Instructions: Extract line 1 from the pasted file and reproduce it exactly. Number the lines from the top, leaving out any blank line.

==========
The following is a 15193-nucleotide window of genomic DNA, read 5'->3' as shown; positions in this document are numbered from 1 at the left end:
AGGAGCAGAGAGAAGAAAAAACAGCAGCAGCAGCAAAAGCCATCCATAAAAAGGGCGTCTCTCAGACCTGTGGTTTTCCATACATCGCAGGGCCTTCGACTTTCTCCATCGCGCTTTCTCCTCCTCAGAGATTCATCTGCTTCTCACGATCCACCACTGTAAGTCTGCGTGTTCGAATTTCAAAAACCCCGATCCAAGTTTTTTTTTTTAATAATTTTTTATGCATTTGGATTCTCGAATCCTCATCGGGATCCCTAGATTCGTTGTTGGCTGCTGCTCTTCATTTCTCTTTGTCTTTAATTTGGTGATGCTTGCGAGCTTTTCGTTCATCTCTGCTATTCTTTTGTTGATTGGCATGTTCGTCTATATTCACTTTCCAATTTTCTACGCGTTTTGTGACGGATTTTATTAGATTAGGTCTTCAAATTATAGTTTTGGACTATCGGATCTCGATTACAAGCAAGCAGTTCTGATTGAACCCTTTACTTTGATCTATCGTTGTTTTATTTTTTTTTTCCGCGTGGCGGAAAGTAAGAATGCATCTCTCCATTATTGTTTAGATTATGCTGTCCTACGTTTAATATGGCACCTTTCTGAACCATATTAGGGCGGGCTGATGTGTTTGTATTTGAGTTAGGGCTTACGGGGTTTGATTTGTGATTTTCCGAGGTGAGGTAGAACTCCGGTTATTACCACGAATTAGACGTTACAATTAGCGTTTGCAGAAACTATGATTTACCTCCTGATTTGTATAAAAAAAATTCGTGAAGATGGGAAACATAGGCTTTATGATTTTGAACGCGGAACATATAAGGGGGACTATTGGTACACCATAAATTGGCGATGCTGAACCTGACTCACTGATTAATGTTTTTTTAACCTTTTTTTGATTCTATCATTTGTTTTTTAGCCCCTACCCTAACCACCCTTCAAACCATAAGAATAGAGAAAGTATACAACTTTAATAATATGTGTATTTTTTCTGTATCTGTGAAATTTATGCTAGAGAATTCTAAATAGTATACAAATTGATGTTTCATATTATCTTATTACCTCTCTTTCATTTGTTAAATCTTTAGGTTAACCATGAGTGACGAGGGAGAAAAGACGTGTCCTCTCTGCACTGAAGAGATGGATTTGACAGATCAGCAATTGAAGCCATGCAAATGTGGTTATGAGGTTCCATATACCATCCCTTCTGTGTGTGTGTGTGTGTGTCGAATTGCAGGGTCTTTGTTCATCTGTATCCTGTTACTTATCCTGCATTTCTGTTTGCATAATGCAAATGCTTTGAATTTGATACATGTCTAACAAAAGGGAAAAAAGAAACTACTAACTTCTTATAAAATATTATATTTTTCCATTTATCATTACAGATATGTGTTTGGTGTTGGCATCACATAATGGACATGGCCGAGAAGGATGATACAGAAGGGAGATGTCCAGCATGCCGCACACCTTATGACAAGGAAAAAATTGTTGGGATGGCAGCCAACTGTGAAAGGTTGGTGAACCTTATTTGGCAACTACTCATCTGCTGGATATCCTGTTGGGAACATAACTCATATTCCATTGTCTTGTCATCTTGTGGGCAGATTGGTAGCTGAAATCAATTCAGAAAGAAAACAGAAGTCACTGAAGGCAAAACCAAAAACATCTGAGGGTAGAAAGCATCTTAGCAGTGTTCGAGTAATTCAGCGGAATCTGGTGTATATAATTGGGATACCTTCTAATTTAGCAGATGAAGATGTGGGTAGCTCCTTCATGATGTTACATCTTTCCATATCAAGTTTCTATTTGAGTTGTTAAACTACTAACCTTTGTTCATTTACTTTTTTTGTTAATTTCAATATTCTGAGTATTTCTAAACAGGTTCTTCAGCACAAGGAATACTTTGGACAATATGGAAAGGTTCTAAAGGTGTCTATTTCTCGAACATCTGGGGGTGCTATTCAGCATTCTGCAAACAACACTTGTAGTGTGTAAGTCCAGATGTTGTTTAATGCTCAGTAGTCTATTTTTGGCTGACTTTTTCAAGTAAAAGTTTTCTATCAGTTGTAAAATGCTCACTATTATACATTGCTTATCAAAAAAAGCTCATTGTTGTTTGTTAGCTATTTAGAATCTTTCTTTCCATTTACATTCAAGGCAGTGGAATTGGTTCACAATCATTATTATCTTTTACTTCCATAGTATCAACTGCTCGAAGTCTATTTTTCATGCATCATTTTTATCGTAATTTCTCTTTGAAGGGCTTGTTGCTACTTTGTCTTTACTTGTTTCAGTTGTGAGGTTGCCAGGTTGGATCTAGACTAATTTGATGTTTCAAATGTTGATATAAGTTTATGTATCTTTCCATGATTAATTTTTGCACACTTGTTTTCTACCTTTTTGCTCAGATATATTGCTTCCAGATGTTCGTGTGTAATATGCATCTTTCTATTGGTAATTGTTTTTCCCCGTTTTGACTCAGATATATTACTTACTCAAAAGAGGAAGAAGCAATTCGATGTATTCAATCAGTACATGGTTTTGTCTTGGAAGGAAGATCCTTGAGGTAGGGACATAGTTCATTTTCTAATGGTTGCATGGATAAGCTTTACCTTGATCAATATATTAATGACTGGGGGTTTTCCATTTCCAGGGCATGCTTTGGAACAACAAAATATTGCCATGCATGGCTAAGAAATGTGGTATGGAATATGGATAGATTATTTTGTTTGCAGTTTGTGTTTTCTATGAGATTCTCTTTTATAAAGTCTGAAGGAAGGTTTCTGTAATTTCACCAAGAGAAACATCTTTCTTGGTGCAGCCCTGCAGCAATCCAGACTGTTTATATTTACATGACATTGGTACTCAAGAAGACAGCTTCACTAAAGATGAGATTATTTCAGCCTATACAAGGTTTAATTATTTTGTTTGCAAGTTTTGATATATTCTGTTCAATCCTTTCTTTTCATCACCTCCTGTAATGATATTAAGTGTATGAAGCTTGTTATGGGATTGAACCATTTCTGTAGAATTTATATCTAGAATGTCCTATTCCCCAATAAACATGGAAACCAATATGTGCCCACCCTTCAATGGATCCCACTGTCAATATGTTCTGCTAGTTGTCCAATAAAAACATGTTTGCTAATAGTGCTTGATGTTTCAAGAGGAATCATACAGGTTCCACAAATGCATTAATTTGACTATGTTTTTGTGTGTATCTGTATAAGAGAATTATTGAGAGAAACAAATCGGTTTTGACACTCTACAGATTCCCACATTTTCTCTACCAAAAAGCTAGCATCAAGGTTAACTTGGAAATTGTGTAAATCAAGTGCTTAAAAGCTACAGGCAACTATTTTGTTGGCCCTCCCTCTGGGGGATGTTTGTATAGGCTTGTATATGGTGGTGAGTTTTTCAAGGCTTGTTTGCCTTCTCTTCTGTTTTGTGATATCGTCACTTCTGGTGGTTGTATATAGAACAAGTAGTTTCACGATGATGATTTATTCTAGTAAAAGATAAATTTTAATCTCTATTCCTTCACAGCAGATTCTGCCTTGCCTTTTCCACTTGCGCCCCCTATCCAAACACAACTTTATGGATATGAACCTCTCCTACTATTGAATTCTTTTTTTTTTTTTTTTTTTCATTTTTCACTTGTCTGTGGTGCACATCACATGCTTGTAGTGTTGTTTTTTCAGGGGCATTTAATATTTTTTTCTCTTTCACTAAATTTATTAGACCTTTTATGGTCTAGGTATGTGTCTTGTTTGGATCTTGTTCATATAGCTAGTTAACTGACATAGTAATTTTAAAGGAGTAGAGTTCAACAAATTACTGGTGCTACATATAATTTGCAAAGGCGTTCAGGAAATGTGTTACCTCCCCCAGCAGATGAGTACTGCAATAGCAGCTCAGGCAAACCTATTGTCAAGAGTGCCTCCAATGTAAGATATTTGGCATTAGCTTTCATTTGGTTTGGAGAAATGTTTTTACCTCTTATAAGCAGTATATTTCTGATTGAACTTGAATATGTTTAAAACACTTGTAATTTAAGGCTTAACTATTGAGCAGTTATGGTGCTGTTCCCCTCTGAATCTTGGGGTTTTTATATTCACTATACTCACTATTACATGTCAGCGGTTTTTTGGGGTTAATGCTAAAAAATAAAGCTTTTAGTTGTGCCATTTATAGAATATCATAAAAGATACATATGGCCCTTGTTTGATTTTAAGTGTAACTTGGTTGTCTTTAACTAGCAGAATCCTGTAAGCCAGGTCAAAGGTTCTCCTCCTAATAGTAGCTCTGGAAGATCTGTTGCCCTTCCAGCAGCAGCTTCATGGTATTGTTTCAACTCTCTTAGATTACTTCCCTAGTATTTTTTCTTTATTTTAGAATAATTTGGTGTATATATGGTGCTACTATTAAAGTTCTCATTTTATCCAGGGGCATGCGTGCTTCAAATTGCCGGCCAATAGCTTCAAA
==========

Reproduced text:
The following is a 15193-nucleotide window of genomic DNA, read 5'->3' as shown; positions in this document are numbered from 1 at the left end: